Relevance is "the hallmark of admissibility." State v. Darby, 174 N.J. 509, 519 (2002). N.J.R.E. 401 defines "relevant evidence" as "evidence having a tendency in reason to prove or disprove any fact of consequence to the determination of the action." In the context of a criminal prosecution, relevant evidence is evidence that bears directly on the elements of the offense, defenses offered by the defendant, and the interest or bias of any witness. Biunno, Current N.J. Rules of Evidence, comment 4 on N.J.R.E. 401 (2008).

In a criminal case, relevance is also affected by the defendant's constitutional right to present a defense. Ibid. Thus, to demonstrate the relevancy of proffered evidence, the defendant need show only that the evidence has a rational tendency to raise a reasonable doubt about an essential element of the State's case. State v. Fortin, 178 N.J. 540, 591 (2004). Evidence that a witness has a motive to offer testimony that is untrue or that omits critical facts may be relevant. See State v. R.D., 345 N.J. Super. 400, 404-07 (App. Div. 2001) (evidence of bad feelings between the victim's mother and the family of the defendant may have been relevant to the defendant's guilt and admissible to impeach the mother's testimony).

Here, defendant contended that the proffered picture was relevant evidence of a motive to offer false testimony against him. The judge recognized the relevancy of the inquiry and allowed defendant to cross-examine D.R.'s mother about the existence of any romantic relationship between them, and ruled that defendant could refer to the photograph in his direct testimony. See State v. Sugar, 100 N.J. 214, 230 (1995) (the right to cross-examine a witness and test for bias is indispensable in a criminal trial). Stated differently, the trial judge did not preclude defendant from impeaching the credibility of D.R.'s mother. He did rule, however, that the State could inquire whether the photograph had been digitally altered.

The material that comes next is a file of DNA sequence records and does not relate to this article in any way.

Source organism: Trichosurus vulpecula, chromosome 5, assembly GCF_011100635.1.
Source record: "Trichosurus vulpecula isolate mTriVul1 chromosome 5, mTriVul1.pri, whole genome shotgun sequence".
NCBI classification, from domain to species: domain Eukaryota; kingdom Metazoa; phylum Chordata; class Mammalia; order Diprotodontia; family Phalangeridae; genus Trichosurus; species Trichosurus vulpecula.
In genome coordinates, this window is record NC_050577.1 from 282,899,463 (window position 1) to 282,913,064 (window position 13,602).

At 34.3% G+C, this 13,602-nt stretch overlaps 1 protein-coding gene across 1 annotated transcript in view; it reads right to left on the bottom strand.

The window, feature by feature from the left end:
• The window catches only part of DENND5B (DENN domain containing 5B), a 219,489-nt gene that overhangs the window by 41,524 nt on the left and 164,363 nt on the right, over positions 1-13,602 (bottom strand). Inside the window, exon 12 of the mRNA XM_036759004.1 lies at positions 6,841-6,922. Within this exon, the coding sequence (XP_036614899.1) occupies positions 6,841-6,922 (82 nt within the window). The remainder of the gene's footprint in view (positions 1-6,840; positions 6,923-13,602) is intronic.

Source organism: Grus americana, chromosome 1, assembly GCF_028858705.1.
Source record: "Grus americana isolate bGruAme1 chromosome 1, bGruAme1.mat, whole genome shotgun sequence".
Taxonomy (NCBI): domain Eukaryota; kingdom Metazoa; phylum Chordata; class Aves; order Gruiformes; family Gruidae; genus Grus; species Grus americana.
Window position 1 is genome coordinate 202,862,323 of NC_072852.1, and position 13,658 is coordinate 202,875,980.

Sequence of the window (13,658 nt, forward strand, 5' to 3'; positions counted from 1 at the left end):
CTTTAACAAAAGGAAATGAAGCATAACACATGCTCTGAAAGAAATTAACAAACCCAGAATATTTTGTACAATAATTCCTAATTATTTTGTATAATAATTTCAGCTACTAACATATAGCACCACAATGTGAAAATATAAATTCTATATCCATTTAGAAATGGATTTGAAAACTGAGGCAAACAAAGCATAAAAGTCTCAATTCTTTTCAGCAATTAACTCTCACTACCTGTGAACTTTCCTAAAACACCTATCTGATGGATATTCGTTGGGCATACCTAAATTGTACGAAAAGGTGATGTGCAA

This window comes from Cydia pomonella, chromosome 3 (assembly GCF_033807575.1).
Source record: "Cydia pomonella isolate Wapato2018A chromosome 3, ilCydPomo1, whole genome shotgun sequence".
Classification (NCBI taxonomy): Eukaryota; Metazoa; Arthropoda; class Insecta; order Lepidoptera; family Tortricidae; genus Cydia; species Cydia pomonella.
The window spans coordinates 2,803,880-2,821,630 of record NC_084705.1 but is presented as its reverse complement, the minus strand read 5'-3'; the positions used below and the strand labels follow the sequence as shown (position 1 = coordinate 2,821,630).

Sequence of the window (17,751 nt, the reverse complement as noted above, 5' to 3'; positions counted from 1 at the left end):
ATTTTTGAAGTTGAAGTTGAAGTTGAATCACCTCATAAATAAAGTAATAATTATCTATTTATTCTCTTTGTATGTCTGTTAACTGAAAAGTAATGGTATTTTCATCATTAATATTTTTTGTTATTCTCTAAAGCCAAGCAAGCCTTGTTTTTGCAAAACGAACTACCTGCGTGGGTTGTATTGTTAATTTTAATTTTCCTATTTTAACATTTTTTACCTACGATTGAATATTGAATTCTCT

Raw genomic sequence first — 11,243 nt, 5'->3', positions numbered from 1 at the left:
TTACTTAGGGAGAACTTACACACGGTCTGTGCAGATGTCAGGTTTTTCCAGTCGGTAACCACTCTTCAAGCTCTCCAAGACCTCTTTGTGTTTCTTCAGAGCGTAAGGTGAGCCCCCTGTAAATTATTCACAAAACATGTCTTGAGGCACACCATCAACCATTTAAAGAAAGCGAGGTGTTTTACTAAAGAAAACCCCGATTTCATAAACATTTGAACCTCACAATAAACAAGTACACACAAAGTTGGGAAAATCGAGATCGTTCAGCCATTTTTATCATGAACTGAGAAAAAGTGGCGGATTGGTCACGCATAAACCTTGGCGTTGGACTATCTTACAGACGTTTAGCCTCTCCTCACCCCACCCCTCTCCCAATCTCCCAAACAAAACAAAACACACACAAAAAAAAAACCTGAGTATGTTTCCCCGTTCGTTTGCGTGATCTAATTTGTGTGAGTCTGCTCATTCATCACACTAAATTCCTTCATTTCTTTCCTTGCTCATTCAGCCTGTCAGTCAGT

When a party seeks to use a document, such as a photograph, to prove an element of an offense or to impeach a witness, the item is subject to authentication. The requirements for authentication are not onerous. The proponent of the item need only adduce "evidence sufficient to support a finding that the matter is what its proponent claims." N.J.R.E. 901. Authentication of a photograph requires testimony that the photograph is an accurate depiction or reproduction of what it purports to represent. State v. Wilson, 135 N.J. 4, 15 (1994).

As is evident, the threshold for authentication of a photograph is low but not so low as to preclude questions about the circumstances of the creation of the exhibit. See State v. Driver, 38 N.J. 255, 287 (1962) (proponent of admission of tape recordings must establish that no changes, additions or deletions have been made). See also Jenkins v. Rainner, 69 N.J. 50, 57 (1976) (noting that a camera may be "an instrument of deception", and an adversary should be given an opportunity to test the validity of the scenes depicted). Here, we discern no error in allowing the prosecutor to inquire about alteration of the photograph. The broad availability and use of digital equipment and features of such equipment that allow users to readily edit their photos provided a sufficient foundation to allow the inquiry proposed by the prosecutor.


Defendant also argues that several of the prosecutor's comments in his summation exceeded the bounds of propriety. Many of the comments to which defendant objects related to defendant's expert. We disagree.

Defendant did not testify. He presented the testimony of one witness, Dr. Cooke, a clinical and forensic psychologist. Dr. Cooke testified about CSAAS. He related that research and experience has demonstrated that certain factors originally identified as indicators of CSAAS are no longer valid. He opined that there is no formula which can definitively identify a child who has been sexually abused or a "well-established cluster of symptoms" that characterizes children who have been sexually abused.